“The reading of all good books is like conversation with the finest men of past centuries,” author Rene Descartes once said. There are numerous authors who have left behind legacies and have remained influential long after they are gone. Today, we consider their works to be products of great minds, but there was a time when these famous authors did not have the means or the opportunities to showcase their work and be part of the public discourse. On the contrary, they were rejected and even ridiculed for their ideas and insights. However, with the progression of society, their thought processes and ideologies began to receive their due recognition and appreciation.
In this article, we explore the lives of 10 such famous authors, whose death heralded the beginning of their literary legacies.
Today Kate Chopin is widely recognised as the forbearer of 20th century American feminist authors. A personal tragedy pushed her to become a writer, but her articles and stories were discounted, as they were considered to be too bold and far ahead of their time. She did not receive commercial or critical success other than in magazines like Vogue, and was always seen as a columnist and not a novelist. Today, her novel The Awakening is read by thousands across the world and her unconventional writing on women’s independence is celebrated years after her death.
Very few tales of posthumous success are as spectacular as that of Jane Austen, who became one of the most widely read authors after her demise. With her work being published under an anonymous name, she achieved fame much later in life after the publication of Sense and Sensibility. Her novels, which are full of wit, satire and a true reflection of the society she lived in, have earned her a place as one of the most distinguished and influential authors today.
One of America’s greatest poets, Emily Dickinson was unrecognised in her time. It took 4 years after her passing away for the world to get introduced to her first collection of poems in 1890. Needless to say, it met with immediate success. Known for her stunning command over the expression of language and originality, Dickinson continues to be hailed as one of the world’s greatest literary geniuses. Some of her most popular poems are I’m Nobody! Who are You?, My Life Had Stood-A Loaded Gun and Besides The Autumn Poets Sing.
Zora Neale Hurston
Hurston, for the use of her Southern Black vernacular, was criticised widely. She represented the Black American life which was considered by many to be a caricature. By the time of her death she was little remembered, but her work rose to prominence in the 20th century, with the publication of several of her collected short stories and folktales. One of her most widely read novels is Their Eyes Were Watching God.
Edith Holden’s shot to fame was through her manuscript that was discovered in 1977, after her painful death in the River Thames. She led the life of a seemingly ordinary British woman who penned down her thoughts in the form of poetry and notes in the early 1900s. This manuscript was published as The Country Diary of an Edwardian Lady, and then went on to get adapted for the silver screen as a TV drama.
Sylvia Plath was one of the most dynamic poets of the 20th century, but her fame and the intrigue surrounding her peaked after her suicide. Her widely acclaimed novel, The Bell Jar was first published under a pseudonym in England, long before it was published in the United States. Almost 20 years after her death, Plath’s husband published her collection of poems which went on to win the prestigious Pulitzer Prize.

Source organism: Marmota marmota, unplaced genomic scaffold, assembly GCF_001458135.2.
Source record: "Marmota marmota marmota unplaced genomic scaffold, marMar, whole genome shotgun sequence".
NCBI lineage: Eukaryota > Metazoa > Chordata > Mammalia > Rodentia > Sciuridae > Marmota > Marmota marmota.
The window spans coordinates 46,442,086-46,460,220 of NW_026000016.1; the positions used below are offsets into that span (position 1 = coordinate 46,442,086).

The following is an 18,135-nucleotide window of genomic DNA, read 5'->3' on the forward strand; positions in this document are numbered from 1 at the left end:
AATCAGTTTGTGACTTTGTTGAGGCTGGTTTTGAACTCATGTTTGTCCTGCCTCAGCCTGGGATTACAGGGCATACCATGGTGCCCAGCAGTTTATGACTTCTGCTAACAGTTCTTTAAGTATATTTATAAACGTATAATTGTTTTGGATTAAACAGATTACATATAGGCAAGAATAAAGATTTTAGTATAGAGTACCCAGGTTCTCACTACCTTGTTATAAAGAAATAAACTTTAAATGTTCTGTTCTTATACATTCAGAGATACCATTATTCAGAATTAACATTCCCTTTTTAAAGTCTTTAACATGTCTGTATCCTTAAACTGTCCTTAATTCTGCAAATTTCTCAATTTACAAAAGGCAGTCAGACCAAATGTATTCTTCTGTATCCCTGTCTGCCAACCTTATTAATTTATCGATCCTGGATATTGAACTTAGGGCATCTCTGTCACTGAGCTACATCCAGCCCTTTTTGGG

John Keats is often seen as the undisputed king of romantic poetry. Lamia, Isabella, The Eve of St. Agnes and The Letters of John Keats are some of his works that are known for their perfection and striking imagery. But during his lifetime, he received very little acclaim to the point where critics attacked his ideas and suggested he give up poetry as a craft. It was only after his death at the young age of 25 that his literary genius was recognised.
David Henry Thoreau
David Henry Thoreau was always seen as a misfit. He is best known for his book Walden, which reflects upon the idea of simple living and appreciating natural surroundings, a way of life that he himself followed. He wasn’t widely known for his works until his death in the 1860s and it wasn’t before 1900 that he received the critical acclaim that he deserved. He, as we know, is considered to be one of the finest contributors to English classic literature and is read by millions across the globe.
HP Lovecraft is another American author who achieved fame posthumously. Today, he is celebrated for his works on horror and science fiction such as At The Mountains of Madness and The Outsider and has been christened ‘The King of Weird,’ but while he lived, he could only manage to get published in pulp magazines. It was only in the last few decades that the author reached the highest levels of popularity and critical success.
Edgar Allan Poe
Edgar Allan Poe was among the most influential American writers of the 19th century. Best known for his short stories, poems, and critical theories, he rose to fame as a major figure in world literature through two of his most popular works, The Raven and The Tell-Tale Heart. He lived and died in poverty and obscurity and today his works are considered to be the classics of English literature. He had seen recognition with few of his works getting published but they failed to bring him fame back then, until he was found dead on the streets of Baltimore.
These are but a few names who like most artists were not fully appreciated, and led lives with little or no success. But today with their vision, art, and talent being recognised globally, their names have forever been etched in the pages of literary history.